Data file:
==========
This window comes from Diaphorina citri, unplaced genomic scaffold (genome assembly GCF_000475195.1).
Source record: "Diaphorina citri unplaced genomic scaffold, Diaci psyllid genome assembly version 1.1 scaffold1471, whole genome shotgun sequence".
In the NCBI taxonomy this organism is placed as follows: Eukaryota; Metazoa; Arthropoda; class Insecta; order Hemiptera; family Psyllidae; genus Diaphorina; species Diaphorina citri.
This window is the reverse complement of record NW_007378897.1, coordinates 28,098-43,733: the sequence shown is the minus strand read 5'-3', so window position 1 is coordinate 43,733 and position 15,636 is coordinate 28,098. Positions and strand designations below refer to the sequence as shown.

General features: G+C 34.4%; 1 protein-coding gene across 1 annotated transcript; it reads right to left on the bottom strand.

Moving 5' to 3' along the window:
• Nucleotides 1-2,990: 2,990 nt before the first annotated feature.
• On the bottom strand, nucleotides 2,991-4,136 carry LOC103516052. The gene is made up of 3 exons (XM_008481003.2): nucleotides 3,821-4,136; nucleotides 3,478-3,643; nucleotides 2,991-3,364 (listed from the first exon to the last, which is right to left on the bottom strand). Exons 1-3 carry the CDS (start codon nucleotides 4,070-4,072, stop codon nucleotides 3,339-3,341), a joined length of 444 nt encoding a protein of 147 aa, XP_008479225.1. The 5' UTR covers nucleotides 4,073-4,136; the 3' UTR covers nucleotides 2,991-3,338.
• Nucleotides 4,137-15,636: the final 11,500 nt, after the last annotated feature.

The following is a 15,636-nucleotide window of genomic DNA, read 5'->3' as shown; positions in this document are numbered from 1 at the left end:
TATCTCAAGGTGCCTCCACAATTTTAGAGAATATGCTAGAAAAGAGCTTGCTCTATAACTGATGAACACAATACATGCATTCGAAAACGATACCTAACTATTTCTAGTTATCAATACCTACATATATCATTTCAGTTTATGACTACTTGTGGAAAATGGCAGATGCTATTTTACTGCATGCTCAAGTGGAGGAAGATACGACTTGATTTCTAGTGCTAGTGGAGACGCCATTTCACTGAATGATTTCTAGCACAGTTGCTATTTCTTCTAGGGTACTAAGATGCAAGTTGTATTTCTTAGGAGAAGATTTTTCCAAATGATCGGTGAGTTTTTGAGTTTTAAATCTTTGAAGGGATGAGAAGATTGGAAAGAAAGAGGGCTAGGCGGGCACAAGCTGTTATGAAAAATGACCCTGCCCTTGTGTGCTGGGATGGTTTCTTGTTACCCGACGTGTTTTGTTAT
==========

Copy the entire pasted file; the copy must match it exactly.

This window comes from Diaphorina citri, unplaced genomic scaffold (genome assembly GCF_000475195.1).
Source record: "Diaphorina citri unplaced genomic scaffold, Diaci psyllid genome assembly version 1.1 scaffold1471, whole genome shotgun sequence".
In the NCBI taxonomy this organism is placed as follows: Eukaryota; Metazoa; Arthropoda; class Insecta; order Hemiptera; family Psyllidae; genus Diaphorina; species Diaphorina citri.
This window is the reverse complement of record NW_007378897.1, coordinates 28,098-43,733: the sequence shown is the minus strand read 5'-3', so window position 1 is coordinate 43,733 and position 15,636 is coordinate 28,098. Positions and strand designations below refer to the sequence as shown.

General features: G+C 34.4%; 1 protein-coding gene across 1 annotated transcript; it reads right to left on the bottom strand.

Moving 5' to 3' along the window:
• Nucleotides 1-2,990: 2,990 nt before the first annotated feature.
• On the bottom strand, nucleotides 2,991-4,136 carry LOC103516052. The gene is made up of 3 exons (XM_008481003.2): nucleotides 3,821-4,136; nucleotides 3,478-3,643; nucleotides 2,991-3,364 (listed from the first exon to the last, which is right to left on the bottom strand). Exons 1-3 carry the CDS (start codon nucleotides 4,070-4,072, stop codon nucleotides 3,339-3,341), a joined length of 444 nt encoding a protein of 147 aa, XP_008479225.1. The 5' UTR covers nucleotides 4,073-4,136; the 3' UTR covers nucleotides 2,991-3,338.
• Nucleotides 4,137-15,636: the final 11,500 nt, after the last annotated feature.

The following is a 15,636-nucleotide window of genomic DNA, read 5'->3' as shown; positions in this document are numbered from 1 at the left end:
TATCTCAAGGTGCCTCCACAATTTTAGAGAATATGCTAGAAAAGAGCTTGCTCTATAACTGATGAACACAATACATGCATTCGAAAACGATACCTAACTATTTCTAGTTATCAATACCTACATATATCATTTCAGTTTATGACTACTTGTGGAAAATGGCAGATGCTATTTTACTGCATGCTCAAGTGGAGGAAGATACGACTTGATTTCTAGTGCTAGTGGAGACGCCATTTCACTGAATGATTTCTAGCACAGTTGCTATTTCTTCTAGGGTACTAAGATGCAAGTTGTATTTCTTAGGAGAAGATTTTTCCAAATGATCGGTGAGTTTTTGAGTTTTAAATCTTTGAAGGGATGAGAAGATTGGAAAGAAAGAGGGCTAGGCGGGCACAAGCTGTTATGAAAAATGACCCTGCCCTTGTGTGCTGGGATGGTTTCTTGTTACCCGACGTGTTTTGTTAT